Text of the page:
Catullus 13

A quick break from current events can always be found in the timeless poetry of Catullus:

'Cenabis bene, mi Fabulle, apud me
paucis, si tibi di favent, diebus -
si tecum attuleris bonam atque magnam 
cenam, non sine candida puella
et vino et sale et omnibus cachinnis
haec si, inquam, attuleris, venuste noster
cenabis bene; nam tui Catulli
plenus sacculus est aranearum.
Sed contra accipies meros amores,
seu quid suavius elegantiusve est:
nam unguentum dabo, quod meae puellae
donarunt Veneres Cupidinesque;
quod tu cum olfacies, deos rogabis,
totum ut te faciant, Fabulle, nasum'

Here is my quick translation, I do not try to maintain the meter:

You will eat, my Fabullus, with me
if the gods are favorable, in a a few days -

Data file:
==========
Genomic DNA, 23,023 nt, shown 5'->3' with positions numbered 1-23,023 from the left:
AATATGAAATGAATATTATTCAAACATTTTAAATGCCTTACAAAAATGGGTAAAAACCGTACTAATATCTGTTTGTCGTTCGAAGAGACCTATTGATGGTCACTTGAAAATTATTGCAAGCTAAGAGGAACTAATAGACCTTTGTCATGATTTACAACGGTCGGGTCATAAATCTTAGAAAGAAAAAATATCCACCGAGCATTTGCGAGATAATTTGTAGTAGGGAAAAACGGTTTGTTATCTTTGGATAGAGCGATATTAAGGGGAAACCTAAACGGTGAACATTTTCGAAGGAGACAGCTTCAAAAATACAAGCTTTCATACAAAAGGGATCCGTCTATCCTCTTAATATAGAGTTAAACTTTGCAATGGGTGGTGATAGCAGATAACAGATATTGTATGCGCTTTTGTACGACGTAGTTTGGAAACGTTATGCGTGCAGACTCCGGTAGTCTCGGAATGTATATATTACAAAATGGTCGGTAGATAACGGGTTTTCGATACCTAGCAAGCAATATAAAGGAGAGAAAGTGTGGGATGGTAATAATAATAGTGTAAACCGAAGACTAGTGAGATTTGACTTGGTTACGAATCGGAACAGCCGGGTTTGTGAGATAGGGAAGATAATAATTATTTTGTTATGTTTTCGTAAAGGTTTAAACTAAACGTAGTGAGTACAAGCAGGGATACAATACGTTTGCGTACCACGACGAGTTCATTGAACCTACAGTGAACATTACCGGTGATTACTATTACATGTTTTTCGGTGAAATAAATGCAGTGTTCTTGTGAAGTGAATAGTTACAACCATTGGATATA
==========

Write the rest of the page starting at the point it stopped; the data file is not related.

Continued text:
if you bring with you a good and large
meal, (and) not without a bright girl
and wine and salt and all the laughs
if, I say, you bring these things, our charming brother
you will eat well; for regarding your Catullus
his wallet is full of spiderwebs.
But in return you will receive undiluted affection,
or something sweeter and more elegant:
for I will give a perfume, which to my girlfriend
the Venuses and Cupids gave;
when you smell this, you will ask the gods,
to make you, Fabullus, all nose.

This is one of Catullus’s more playful clean poems. Normally his humor is caught up in vulgarity and sensuality. Or at the very least, desire. But this is a nice story about how he wants to eat with his friend but his friend needs to provide all the laughs, food, wine, salt, girls, etc. What is Catullus providing? Why, such a wonderful perfume! Even that Perfume is actually his girlfriends!


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